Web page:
Paycheck Gap Between Men and Women – Guess Who Makes Less

Hannah Fairfield and Graham Roberts from The New York Times show the disparity in salary among men and women. Each dot represents a job and the dark black diagonal line is equal wages. Jobs that appear below the line, are those where women, on average, make less than men in a comparable profession. There are six jobs above or on that line by my count. It looks like the higher the wage, the greater the disparity, but like most things the explanation is a little more complex than discrimination.

Nearly every occupation has the gap — the seemingly unbridgeable chasm between the size of the paycheck brought home by a woman and the larger one earned by a man doing the same job. Economists cite a few reasons: discrimination as well as personal choices within occupations are two major factors, and part of the gap can be attributed to men having more years of experience and logging more hours.

Take note that this graphic could have easily been just a scatter plot; instead the Times annotates and tells readers what they are looking at. There’s a story to be told. I also really like the notes on outliers as you select the different occupation groups. What do you think?

Chart Type Used

Scatter Plot


  • Generally a good representation of data shows trends you wouldn’t expect… which is exactly what this does.
    Notice the near horizontal line from bus drivers to truck drivers… probably has something to do with self employed male truckers compared to bus companies who regulate that sort of thing.

    Good find.

  • When I stumbled on it yesterday, what I appreciated the most was the interactivity features. Being able to single out different types of occupation makes it easier to look at “industry trends”.
    Also to have the black & grey lines as income gap indicators helps in undestanding the disparity.
    Will look into how to recreate with our basic desktop tools.

  • I read somewhere that when you adjust for time spent at a job, men typically make slightly less than women. Men tend to stay at a job longer than women do.

  • “Part of the gap can be attributed to men having more years of experience and logging more hours.”

    Is that not taken into consideration? Whenever I hear that men make more than women, I always assume it meant that experience and time worked were taken into consideration – not just the job title.

  • This is a very interesting graph. I do find it a little interesting though that we are trying to find excuses for the pay discrepency like “they work more hours or have more experience.” Let’s look at Chief Executive Pay. I think most people would argue that if you are a CEO, CFO or COO you are working just as much if you are a man or a woman and you probably have the experience necessary to have that job title…yet women make 14% less than men…I find it hard to believe that is a lack of hours worked by females that led to this spot…an hourly job, absolutely, if you work less you get paid less…but a CEO isn’t getting paid by the hour.

  • So who won the Tableau thing?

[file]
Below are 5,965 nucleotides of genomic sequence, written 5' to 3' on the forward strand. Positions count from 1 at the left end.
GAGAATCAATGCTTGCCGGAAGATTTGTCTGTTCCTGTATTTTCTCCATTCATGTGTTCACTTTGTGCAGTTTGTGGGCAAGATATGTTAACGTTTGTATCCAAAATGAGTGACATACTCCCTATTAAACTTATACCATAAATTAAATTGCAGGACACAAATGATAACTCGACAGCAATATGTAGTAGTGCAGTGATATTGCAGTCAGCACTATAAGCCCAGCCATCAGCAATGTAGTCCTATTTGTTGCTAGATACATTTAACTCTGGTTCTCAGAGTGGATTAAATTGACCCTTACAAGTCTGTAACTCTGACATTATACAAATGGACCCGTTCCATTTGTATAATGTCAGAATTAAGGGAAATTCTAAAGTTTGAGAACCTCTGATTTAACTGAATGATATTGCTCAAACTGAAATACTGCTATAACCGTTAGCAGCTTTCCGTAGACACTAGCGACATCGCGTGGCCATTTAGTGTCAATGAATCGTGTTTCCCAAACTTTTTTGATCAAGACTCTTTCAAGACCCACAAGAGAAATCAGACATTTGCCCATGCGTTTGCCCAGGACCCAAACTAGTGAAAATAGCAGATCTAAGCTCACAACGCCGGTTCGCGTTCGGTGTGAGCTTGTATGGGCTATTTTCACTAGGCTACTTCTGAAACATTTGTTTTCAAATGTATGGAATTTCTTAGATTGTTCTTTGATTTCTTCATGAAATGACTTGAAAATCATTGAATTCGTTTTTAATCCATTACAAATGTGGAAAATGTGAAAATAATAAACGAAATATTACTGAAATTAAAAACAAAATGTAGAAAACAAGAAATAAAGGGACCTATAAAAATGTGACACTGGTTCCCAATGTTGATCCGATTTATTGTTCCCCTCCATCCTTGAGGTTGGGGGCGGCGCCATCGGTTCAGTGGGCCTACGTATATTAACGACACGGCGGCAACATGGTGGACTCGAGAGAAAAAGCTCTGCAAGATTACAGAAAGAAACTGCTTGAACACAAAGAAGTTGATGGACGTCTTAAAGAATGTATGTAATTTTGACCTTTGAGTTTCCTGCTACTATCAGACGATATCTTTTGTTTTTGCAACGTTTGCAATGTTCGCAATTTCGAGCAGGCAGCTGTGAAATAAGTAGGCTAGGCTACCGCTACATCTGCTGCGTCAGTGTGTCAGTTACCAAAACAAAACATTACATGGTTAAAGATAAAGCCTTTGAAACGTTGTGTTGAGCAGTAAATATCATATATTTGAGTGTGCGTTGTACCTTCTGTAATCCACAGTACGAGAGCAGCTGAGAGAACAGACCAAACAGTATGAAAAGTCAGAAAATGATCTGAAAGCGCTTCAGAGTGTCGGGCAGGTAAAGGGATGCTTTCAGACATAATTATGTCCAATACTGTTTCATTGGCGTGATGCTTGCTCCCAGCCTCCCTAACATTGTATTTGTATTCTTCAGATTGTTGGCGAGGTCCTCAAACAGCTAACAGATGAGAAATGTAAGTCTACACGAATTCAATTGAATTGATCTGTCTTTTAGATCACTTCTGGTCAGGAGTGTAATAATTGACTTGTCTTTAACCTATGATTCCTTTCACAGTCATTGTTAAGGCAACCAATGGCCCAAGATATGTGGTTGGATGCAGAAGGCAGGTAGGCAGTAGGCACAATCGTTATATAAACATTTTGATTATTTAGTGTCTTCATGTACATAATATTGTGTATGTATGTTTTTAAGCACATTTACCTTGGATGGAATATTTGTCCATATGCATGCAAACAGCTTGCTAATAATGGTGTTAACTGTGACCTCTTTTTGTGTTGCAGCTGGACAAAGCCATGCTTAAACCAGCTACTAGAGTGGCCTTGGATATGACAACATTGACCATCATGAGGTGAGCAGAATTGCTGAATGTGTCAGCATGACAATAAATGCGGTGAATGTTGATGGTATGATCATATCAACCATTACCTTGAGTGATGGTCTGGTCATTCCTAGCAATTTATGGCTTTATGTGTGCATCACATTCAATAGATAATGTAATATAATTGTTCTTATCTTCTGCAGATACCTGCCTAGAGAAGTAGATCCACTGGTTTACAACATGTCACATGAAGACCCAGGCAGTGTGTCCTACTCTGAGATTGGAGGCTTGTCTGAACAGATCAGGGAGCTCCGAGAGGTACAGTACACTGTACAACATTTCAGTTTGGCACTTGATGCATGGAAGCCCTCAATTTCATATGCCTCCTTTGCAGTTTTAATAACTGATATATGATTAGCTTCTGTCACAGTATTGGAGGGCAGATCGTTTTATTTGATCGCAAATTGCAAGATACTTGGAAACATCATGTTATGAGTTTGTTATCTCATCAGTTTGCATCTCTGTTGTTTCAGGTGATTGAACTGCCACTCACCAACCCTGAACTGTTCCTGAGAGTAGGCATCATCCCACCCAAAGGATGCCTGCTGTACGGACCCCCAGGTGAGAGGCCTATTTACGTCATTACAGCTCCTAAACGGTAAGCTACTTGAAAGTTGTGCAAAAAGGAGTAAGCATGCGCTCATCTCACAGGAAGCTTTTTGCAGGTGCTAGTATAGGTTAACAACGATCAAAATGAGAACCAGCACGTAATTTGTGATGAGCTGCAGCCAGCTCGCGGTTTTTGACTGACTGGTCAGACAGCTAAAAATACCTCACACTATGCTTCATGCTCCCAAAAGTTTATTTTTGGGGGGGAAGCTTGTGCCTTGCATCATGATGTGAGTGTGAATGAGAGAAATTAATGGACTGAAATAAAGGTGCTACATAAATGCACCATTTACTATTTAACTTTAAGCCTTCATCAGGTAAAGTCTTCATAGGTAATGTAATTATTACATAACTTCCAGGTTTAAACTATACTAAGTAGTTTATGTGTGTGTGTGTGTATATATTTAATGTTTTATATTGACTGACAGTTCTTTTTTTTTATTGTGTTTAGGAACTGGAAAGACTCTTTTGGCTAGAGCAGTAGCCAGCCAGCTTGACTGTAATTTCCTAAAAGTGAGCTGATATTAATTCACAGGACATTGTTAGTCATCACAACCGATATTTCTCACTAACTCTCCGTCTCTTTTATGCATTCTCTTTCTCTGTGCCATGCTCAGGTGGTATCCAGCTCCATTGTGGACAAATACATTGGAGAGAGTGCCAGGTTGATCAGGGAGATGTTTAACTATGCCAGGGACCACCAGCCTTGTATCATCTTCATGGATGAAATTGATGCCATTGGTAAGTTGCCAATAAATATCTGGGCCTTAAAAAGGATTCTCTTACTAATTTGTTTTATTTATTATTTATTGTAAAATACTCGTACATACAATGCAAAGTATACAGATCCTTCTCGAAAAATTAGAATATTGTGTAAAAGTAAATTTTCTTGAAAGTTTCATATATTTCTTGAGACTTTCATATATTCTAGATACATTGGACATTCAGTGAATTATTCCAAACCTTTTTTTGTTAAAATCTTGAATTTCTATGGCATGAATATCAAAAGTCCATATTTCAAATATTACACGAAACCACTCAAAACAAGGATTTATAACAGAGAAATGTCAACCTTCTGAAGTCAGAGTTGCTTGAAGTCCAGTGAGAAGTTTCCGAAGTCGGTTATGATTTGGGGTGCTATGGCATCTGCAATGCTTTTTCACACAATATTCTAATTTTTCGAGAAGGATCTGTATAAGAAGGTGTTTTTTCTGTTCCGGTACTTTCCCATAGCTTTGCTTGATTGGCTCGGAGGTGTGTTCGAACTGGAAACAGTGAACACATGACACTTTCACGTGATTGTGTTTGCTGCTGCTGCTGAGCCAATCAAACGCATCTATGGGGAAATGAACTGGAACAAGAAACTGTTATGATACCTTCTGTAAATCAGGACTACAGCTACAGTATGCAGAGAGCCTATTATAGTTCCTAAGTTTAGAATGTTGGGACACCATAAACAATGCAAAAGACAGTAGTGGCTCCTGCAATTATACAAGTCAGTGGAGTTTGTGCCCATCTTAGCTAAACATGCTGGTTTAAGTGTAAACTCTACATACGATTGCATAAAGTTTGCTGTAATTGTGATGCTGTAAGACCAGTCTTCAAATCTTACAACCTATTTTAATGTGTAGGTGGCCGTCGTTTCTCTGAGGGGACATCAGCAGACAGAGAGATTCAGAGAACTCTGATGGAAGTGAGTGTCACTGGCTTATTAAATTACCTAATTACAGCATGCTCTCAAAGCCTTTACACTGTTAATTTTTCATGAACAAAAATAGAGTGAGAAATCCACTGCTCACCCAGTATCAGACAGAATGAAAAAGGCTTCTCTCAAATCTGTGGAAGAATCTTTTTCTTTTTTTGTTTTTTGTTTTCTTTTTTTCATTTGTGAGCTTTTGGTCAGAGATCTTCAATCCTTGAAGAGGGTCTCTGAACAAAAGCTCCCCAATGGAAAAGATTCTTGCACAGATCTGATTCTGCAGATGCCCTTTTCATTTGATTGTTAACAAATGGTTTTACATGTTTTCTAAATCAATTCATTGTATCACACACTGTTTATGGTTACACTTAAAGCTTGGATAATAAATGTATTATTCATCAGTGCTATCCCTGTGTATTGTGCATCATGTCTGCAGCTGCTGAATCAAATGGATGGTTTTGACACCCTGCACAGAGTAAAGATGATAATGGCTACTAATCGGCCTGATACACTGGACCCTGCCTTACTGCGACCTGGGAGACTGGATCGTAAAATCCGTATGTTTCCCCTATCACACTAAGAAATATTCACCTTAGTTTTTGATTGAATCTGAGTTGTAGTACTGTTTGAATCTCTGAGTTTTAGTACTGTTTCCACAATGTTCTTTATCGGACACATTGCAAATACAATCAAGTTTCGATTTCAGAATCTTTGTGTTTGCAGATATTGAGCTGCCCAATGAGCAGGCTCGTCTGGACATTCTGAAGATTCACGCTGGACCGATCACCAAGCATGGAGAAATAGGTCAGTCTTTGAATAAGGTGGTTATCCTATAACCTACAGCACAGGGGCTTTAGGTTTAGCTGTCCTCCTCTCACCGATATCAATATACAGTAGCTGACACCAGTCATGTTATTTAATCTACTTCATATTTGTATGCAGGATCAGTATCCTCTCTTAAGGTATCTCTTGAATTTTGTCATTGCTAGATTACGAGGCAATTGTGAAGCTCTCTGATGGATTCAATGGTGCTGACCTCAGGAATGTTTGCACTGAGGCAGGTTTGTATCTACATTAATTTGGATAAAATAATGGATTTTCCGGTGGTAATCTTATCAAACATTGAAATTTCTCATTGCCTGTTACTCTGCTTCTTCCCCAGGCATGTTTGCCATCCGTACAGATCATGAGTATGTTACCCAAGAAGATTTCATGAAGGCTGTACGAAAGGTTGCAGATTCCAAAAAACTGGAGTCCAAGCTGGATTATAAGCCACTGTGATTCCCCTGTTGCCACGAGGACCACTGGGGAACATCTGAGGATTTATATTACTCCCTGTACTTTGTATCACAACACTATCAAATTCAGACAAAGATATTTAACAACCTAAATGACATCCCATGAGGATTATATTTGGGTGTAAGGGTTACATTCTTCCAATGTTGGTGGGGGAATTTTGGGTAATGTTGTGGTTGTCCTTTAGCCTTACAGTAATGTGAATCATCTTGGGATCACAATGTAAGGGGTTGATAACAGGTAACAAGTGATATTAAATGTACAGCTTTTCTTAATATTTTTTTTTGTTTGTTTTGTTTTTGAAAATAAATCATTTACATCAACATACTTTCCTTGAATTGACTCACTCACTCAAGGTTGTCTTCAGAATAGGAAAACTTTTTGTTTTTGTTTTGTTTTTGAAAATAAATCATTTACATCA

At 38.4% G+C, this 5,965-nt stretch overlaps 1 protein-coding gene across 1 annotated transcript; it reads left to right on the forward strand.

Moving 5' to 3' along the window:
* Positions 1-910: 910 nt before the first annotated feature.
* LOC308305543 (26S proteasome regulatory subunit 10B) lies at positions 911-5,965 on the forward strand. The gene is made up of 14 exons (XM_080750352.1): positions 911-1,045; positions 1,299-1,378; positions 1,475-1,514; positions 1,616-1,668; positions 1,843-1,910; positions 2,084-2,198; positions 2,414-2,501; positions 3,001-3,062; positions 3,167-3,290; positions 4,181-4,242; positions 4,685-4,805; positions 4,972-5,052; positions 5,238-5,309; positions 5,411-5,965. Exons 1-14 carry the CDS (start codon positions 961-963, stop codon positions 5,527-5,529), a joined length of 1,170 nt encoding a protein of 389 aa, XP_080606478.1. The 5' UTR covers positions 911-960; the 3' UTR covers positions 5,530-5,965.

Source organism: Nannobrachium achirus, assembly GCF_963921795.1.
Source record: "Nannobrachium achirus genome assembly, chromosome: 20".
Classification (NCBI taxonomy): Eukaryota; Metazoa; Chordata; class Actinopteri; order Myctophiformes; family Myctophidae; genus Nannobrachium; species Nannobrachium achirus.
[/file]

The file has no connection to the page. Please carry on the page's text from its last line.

• Even The National Committee on Pay Equity says that it is NOT because of discrimination.

    From their report last year “After accounting for all factors known to affect wages, about one-quarter of the gap remains unexplained and may be attributed to discrimination”

    So of the total gap only 25% or less is actually attributed to discrimination by The National Committee on Pay Equity.


  • Another option would’ve been to have the x-axis be median wage for the job (male, female, or -best- overall), and the y-axis be the ratio of men’s earnings to women’s. The net effect is to essentially rotate the data 45 degrees, so you don’t have to tilt your head ($5 bucks says 80+% of viewers tilt their head when looking at this), and you only have to think about 1 axis at a time.

    The method shown makes the viewer constantly juggle both axes in their head. It’s easy enough for visualization nerds like ourselves, but it can be made easier.

  • Definitely a very interesting graphic- I wonder what this looks like over time?

    A complete guess on my part would be that this spread has been narrowing faster at the lower income levels. Lower income levels would be where a larger percentage of the population would be contending for jobs, and also a more likely location for lawsuits and increased regulation.

    …or maybe I’m just being a bit too political?

  • It would be nice if the person making this nice graph paid attention to the data here. There are numerous longitudinal studies showing that unmarried women without children make the same or higher wages then men in the same occupations. The economics literature pretty decisively suggests that much of the pay difference shown here is due to a) different career preferences between men and women–women tend to like helping professions that pay less even within industries and b) the fact that women tend to have less time in the labor market, which translates into less experience, because they take time off to raise children and/or choose jobs that trade flexibility for pay in order to make child raising easier.

  • Are these for people that have been in the same job and the same training requirements for the same length of time? If you stats are to be viable them this must be taken into consideration.